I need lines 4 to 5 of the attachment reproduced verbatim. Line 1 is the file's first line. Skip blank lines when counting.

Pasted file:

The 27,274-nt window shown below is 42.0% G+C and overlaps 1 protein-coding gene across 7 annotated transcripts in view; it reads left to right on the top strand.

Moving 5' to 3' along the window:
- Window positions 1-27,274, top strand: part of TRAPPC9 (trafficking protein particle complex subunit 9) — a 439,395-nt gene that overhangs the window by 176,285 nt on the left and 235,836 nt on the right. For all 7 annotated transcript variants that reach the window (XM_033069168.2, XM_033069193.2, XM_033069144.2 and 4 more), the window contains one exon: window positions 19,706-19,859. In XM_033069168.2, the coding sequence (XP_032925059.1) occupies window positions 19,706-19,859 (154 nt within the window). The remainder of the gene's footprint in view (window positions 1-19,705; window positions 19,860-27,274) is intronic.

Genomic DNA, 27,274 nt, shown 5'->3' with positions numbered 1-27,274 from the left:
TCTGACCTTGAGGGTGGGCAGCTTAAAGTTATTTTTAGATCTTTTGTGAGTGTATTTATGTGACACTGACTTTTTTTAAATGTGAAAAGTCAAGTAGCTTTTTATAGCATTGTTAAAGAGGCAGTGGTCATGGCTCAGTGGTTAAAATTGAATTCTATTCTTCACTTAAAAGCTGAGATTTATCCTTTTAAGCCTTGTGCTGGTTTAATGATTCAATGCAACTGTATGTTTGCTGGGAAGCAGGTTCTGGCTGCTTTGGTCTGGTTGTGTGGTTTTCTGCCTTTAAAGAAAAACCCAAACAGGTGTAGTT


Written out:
Genomic DNA, 27,274 nt, shown 5'->3' with positions numbered 1-27,274 from the left:
TCTGACCTTGAGGGTGGGCAGCTTAAAGTTATTTTTAGATCTTTTGTGAGTGTATTTATGTGACACTGACTTTTTTTAAATGTGAAAAGTCAAGTAGCTTTTTATAGCATTGTTAAAGAGGCAGTGGTCATGGCTCAGTGGTTAAAATTGAATTCTATTCTTCACTTAAAAGCTGAGATTTATCCTTTTAAGCCTTGTGCTGGTTTAATGATTCAATGCAACTGTATGTTTGCTGGGAAGCAGGTTCTGGCTGCTTTGGTCTGGTTGTGTGGTTTTCTGCCTTTAAAGAAAAACCCAAACAGGTGTAGTT